“When bad men combine, the good must associate; else they will fall one by one, an unpitied sacrifice in a contemptible struggle” - Edmund Burke
No, she is not screaming like those on TV channels, she is not writing condemning articles, she is not actively participating in demonstrations. She went mum on 26/11 - the day it was Mumbai’s turn to bathe in blood after Ahmedabad, Bangalore, Delhi and Guwahati. She is known to be living, but has no life in her and she has stopped smiling, even vaguely.
A certain haze shrouds her - bygone days come in flashes – she tries to find her daughter in discarded jeans, in those sweet smelling handkerchiefs, in her pictures, in those awards, in hundreds and thousands of little things. But her daughter is dead – she died in Mumbai terror attacks at the Taj Hotel, where she had joined as a trainee just a month back. Her husband says that their daughter is dead, but how can she reconcile with this terrifying fact? So,
she has taken refuge in silence. Occasionally, she sheds silent tears as she goes about the house, still looking for her little daughter, swinging between sanity and insanity.
I know her personally. But, there are many, not known to me, who have died a similar death with their loved ones. They don’t care about what is being said or done, simply because they have lost the will to live. Terrorists did their job well. They not just killed a few hundred people, but also thousands associated with them. They damaged psyches and drank the life blood of faith, peace and love. Don’t you think the gory images of terror – spilled blood, mutilated bodies, scarred buildings, tear stained faces killed a part of us?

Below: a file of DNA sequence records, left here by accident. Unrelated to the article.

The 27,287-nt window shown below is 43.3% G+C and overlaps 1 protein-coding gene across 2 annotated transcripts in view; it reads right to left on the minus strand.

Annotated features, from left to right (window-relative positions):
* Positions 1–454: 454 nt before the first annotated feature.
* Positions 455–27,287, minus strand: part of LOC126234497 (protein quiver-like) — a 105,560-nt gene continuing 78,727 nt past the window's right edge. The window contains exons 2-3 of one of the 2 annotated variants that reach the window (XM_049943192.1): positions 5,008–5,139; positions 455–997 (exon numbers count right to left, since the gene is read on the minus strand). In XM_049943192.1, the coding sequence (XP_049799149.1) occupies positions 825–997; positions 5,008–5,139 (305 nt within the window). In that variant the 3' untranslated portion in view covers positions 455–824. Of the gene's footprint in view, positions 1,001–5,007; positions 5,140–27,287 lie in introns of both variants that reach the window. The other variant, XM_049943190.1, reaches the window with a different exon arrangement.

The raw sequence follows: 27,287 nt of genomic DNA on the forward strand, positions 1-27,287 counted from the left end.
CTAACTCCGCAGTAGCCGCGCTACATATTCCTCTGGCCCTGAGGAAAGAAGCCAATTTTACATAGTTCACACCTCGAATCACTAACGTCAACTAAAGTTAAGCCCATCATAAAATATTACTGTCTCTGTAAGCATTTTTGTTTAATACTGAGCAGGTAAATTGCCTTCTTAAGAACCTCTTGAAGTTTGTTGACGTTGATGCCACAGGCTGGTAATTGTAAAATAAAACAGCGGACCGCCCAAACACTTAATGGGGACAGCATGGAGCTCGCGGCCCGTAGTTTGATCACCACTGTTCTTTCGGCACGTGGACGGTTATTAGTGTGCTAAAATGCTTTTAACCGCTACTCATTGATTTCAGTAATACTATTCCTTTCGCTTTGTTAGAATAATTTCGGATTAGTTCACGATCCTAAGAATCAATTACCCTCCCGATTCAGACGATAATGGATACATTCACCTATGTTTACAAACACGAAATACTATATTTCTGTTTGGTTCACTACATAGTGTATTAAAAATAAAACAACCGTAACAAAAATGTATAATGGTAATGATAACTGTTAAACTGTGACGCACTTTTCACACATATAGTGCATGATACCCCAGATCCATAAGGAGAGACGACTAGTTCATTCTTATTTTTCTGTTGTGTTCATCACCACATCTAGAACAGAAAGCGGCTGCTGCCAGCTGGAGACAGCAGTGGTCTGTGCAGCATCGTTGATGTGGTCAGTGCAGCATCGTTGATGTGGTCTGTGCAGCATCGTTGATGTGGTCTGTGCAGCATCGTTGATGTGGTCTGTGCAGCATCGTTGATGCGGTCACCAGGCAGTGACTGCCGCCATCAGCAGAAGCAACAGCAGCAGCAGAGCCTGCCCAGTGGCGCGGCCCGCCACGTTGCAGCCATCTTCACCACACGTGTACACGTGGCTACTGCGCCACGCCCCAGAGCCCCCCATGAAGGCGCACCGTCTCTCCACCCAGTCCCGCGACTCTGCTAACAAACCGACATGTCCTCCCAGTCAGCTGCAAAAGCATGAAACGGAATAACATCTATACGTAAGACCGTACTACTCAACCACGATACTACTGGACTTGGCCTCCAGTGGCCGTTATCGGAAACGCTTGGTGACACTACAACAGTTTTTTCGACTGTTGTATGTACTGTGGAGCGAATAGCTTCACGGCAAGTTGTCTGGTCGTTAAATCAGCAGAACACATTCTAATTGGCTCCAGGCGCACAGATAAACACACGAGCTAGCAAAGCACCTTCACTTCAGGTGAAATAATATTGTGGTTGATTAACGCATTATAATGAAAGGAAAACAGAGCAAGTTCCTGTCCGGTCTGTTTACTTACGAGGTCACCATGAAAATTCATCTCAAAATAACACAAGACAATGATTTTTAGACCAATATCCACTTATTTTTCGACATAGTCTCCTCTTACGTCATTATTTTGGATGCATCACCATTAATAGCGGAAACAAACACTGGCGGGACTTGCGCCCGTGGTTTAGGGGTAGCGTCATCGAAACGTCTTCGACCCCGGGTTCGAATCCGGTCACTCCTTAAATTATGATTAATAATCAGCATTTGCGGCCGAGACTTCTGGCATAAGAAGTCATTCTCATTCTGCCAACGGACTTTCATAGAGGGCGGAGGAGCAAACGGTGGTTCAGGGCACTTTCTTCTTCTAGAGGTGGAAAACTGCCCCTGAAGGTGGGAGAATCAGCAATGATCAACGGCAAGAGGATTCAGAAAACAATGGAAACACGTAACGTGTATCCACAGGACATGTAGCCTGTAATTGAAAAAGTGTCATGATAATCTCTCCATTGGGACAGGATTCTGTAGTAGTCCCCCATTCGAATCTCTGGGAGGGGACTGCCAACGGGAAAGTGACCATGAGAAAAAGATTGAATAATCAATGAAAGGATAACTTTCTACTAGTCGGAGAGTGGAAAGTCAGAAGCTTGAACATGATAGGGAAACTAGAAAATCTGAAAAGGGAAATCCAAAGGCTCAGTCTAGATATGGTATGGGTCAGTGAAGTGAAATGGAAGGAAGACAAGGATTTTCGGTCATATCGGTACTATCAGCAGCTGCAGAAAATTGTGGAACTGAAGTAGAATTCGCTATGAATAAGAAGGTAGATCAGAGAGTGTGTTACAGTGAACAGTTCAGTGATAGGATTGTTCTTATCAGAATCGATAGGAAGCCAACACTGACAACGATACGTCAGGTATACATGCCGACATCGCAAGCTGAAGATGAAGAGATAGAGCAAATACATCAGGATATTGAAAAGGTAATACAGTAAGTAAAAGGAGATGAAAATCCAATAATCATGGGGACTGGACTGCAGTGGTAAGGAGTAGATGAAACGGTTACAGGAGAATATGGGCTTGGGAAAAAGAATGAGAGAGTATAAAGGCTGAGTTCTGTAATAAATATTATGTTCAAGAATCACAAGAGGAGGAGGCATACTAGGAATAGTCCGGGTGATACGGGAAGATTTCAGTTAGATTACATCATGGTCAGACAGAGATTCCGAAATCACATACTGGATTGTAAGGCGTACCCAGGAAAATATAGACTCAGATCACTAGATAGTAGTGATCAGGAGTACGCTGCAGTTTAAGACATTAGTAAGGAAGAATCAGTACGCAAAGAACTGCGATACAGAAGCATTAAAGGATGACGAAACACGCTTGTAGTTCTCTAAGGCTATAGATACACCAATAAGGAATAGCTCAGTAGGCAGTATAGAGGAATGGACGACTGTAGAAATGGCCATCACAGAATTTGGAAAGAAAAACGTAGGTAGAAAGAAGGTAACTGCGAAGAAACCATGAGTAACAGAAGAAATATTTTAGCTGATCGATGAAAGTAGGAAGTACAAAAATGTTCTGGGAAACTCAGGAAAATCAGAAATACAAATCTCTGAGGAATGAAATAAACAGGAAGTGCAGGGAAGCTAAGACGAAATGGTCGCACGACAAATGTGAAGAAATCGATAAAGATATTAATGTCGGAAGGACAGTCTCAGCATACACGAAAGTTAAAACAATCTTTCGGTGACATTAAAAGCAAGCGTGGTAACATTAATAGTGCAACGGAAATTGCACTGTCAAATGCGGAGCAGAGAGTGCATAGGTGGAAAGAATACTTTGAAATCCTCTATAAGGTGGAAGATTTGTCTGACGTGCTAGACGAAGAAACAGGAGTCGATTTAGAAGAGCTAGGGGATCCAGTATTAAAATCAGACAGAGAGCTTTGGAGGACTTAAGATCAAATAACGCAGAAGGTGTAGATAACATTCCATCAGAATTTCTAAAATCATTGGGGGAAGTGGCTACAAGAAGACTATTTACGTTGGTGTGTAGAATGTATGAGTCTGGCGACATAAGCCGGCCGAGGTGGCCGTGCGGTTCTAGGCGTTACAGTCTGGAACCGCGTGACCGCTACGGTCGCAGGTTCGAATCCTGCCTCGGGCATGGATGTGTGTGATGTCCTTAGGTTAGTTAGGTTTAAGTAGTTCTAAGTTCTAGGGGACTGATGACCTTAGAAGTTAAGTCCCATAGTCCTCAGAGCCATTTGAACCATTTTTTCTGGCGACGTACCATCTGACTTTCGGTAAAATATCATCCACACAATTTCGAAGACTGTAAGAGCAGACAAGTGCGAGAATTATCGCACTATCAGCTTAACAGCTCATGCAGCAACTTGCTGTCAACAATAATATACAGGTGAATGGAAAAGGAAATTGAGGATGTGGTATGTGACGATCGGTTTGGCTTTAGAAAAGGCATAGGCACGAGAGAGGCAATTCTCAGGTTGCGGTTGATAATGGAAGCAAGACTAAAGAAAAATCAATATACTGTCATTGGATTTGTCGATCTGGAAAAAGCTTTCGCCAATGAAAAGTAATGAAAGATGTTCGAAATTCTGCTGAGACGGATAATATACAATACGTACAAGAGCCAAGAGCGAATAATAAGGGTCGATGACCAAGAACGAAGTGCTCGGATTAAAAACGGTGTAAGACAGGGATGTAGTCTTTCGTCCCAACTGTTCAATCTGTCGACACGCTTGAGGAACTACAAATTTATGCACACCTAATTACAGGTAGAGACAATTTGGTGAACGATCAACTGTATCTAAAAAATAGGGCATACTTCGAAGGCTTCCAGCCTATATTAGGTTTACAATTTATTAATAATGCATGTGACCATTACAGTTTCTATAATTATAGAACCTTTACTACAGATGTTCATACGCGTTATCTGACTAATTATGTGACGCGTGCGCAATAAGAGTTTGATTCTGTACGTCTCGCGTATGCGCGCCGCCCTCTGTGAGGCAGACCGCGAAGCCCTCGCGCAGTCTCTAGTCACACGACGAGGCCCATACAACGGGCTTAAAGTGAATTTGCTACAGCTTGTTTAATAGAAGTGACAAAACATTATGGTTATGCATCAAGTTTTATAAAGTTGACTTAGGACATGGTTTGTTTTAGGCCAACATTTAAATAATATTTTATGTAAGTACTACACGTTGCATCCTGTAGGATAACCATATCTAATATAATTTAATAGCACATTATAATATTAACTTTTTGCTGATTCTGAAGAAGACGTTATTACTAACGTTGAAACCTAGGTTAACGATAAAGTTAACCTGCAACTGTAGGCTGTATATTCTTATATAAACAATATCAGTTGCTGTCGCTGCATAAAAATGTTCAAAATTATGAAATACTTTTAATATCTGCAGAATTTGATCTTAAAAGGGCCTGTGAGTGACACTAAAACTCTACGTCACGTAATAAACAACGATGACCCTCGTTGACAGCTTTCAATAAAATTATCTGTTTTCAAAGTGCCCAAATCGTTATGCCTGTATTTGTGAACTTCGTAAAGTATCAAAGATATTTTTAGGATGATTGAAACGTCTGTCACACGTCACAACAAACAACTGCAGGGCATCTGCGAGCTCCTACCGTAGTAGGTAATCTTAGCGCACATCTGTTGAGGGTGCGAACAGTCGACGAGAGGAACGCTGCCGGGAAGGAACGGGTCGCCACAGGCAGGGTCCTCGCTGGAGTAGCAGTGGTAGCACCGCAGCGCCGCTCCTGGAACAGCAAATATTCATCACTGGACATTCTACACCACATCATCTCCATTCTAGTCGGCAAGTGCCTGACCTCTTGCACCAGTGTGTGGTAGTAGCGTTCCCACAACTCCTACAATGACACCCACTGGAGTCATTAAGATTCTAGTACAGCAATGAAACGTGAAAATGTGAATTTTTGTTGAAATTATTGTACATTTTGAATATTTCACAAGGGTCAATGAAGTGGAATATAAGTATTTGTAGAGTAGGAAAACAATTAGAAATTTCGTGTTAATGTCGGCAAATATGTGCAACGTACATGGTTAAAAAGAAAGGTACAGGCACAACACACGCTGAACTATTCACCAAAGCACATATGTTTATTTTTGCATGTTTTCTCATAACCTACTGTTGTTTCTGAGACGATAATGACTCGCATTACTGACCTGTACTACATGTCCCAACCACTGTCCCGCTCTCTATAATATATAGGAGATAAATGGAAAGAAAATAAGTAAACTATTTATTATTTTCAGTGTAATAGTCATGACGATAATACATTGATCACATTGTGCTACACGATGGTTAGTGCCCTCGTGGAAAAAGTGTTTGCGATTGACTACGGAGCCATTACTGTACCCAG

We may be trying to take measures to be secured against future terror attacks but what about restoring the emotional quotient of these people, who have lost the will to live? We may have fought the evil physically, but the emotional fight needs yet to be undertaken. Some paltry compensation announced in the name of the dead is too dwarf an attempt at consolation and in such circumstances nearly sounds disgusting.
Whenever I see my acquaintance, such questions plagued me - What will make her smile again? What will bring her to her senses? What will make her live?
And I get my answer in a Russian fairytale – ‘The princess who never smiled’ or ‘The Unsmiling Tsarevna’. It is the story of a sad heiress of a Tzar, who promised to give her and his throne to a person, who could make the Tsarevna laugh. An honest farmer came and his innocent antics made the Tsarevna laugh. Clearly, the honest farmer’s antics are symbolic of art and entertainment that can nourish soul.
Art is the root of a society. It nourishes mankind. In these turbulent times, when terror wars are being fought in the name of religion, the only bright spot that remains is art, and one can never underestimate its power. Sound of sweet symphony can heal wounds, literary works can sustain soul, paintings can soothe and our own Bollywood can do wonders. Bollywood is almost a religion in India. It can act as a befitting answer to terrorists’ flawed conception of ‘Islam’.
Politicians are hated, administration condemned, but actors are worshipped in India. Amitabh, Shah Rukh, Rajinikanth, just to name a few, can make Mumbai smile again. If all the artists and actors join hands, they can take ‘art against terrorism’ to the highest level. They can enable every being to participate in a movement.
So, here is an appeal to the art and entertainment fraternity to create, compose and paint against terrorism. If the terrorists have bombs, artists have musical instruments; if terrorists have guns, artists have pen; if the terrorists scheme, artists can compose; if terrorists can create tragedies, artists can create comedies; if terrorists can terrorise, artists can empathise.
Blogging, condemning, demonstrating against terrorism is effective only to a certain extent, but creating art against terrorism would kill the fanatic in person and spirit.
Perhaps, this would bring back the smile on her lips and she would start living once again, in spite of her great loss.
(The views expressed by the author are personal)